Top Five Fridays - April 26, 2019 // Ski Industry News
#1: CDOT to Summer Hikers: Be on the Lookout for Unexploded Avalanche Bombs:
We start this week with a PSA unlike anything we’ve had to share before: if you’re hiking in Colorado this Summer, be aware of unexploded avalanche bombs. That’s the word from the Colorado Department of Transportation as they calmly informed hikers to be aware of the unexpected danger this week. Diving in a bit deeper, the situation breaks down like this: as you know, Colorado had a heck of a year for both snowfall and avalanches, with some even plowing directly into I-70. To mitigate the risk to backcountry users, officials ultimately fired approximately 1,500 avalanche bombs into the Colorado mountains. Of the 1,500 bombs, it’s estimated that 22 didn’t explode. As a result, there are currently 22 avalanche bombs that pose a risk to hikers, and could in fact go off at any time. Terrifying, right? Well, the reality isn’t quite that bad. First of all, these avalanche bombs were fired into remote, rugged areas which aren’t typically trafficked by hikers, so the risk of coming across one of these unexploded bombs is low. Second, CDOT is currently working to locate the bombs, meaning there’s a good chance they’ll be cleaned up well before any hikers stumble across them. With those two factors considered, this news is ultimately just a friendly heads up from the CDOT, who says you shouldn’t touch any unexploded bombs you might find, and to call law enforcement immediately. For more on this, check out the full report from the Kansas City Star.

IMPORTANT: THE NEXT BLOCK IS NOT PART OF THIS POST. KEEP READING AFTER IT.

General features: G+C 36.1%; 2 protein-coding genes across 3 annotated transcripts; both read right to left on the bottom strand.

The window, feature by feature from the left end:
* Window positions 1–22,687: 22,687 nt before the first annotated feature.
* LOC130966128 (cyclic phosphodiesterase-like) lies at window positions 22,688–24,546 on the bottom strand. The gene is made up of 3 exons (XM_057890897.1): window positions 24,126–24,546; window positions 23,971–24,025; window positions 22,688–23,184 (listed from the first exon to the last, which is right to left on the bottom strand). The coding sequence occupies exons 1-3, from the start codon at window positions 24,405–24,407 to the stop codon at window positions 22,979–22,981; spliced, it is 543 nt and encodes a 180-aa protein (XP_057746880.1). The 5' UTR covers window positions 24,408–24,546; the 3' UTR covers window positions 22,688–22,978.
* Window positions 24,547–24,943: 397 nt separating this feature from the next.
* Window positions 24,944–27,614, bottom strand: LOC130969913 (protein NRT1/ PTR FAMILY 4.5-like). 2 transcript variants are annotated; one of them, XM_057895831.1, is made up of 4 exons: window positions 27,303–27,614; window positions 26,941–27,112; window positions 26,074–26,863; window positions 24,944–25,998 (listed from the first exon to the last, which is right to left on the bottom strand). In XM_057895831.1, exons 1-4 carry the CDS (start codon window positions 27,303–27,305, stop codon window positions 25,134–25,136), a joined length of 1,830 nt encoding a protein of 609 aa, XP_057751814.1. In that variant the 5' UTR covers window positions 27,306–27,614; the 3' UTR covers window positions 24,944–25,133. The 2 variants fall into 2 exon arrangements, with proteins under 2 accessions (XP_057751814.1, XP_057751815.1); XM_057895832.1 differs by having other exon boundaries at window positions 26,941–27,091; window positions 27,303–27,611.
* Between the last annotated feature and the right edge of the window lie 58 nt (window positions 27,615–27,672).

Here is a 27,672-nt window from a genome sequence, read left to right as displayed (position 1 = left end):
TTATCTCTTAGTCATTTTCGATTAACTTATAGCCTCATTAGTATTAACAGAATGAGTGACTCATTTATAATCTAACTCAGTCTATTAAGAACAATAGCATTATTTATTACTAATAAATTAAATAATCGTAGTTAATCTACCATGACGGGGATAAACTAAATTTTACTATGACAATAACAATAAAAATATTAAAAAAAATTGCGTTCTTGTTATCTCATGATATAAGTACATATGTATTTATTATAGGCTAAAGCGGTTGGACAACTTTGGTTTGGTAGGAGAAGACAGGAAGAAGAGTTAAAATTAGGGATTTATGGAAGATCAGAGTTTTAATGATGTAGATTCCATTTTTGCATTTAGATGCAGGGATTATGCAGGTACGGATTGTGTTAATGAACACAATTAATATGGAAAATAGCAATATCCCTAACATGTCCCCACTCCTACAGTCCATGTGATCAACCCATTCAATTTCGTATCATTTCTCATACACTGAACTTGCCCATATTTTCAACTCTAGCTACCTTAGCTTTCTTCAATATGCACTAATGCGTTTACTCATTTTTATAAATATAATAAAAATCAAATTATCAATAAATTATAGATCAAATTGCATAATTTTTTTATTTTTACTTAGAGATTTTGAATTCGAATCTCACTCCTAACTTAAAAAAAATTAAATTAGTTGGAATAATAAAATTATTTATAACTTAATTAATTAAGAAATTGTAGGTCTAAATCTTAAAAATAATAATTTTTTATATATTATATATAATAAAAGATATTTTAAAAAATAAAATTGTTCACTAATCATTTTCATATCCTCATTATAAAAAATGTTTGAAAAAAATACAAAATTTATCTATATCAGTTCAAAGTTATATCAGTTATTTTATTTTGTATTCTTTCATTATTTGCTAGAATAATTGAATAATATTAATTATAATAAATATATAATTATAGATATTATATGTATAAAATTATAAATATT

#2: San Francisco Chronicle Investigates the Future of Skiing in California:
In other news this week, the San Francisco Chronicle published an excellent and extensive article covering the questionable future of skiing in California. To be perfectly honest, we were hesitant to share this article as it seems like every week there’s news regarding climate change threatening the future of skiing. Still, this particular article does an excellent job of highlighting the issue of snowfall with a focus on California in particular, making it well worth sharing. For the most part, this article covers familiar territory: over the last few decades, average temperatures have gone up (2 degrees in California since 1950), while snowfall has become more unpredictable (this year’s impressive accumulations ended a seven year drought). As a result, resorts are finding themselves adjusting for climate uncertainty by expanding their offering to include summer sports like mountain biking, as well as more events such as craft brew festivals. While none of this is necessarily new news, the San Francisco Chronicle article does a great job of examining it while sharing plenty of hard data and details.
One area where the article does begin to explore new ground, is in its discussion of how crucial a healthy snowpack is to the larger ecosystem, both natural and man made. Take for example the statistic that snow provides approximately 50% of the earth’s fresh drinking water, supplying nearly 2 billion people worldwide. Or, more locally, that the snow melt in the Colorado river accounts for roughly 1/3 of the fresh water for cities in Southern California. In other words, the role of climate change reducing snow pack extends well beyond the effect it has on skiers. It’s a much larger, more significant situation that could impact the availability of drinking water on a global scale, and skiers are at the forefront of the issue. For more on how climate change is impacting the ski industry, as well as global ecosystems, check out the full article from the San Francisco Chronicle.
#3: LAAX Issues its Own Cryptocurrency: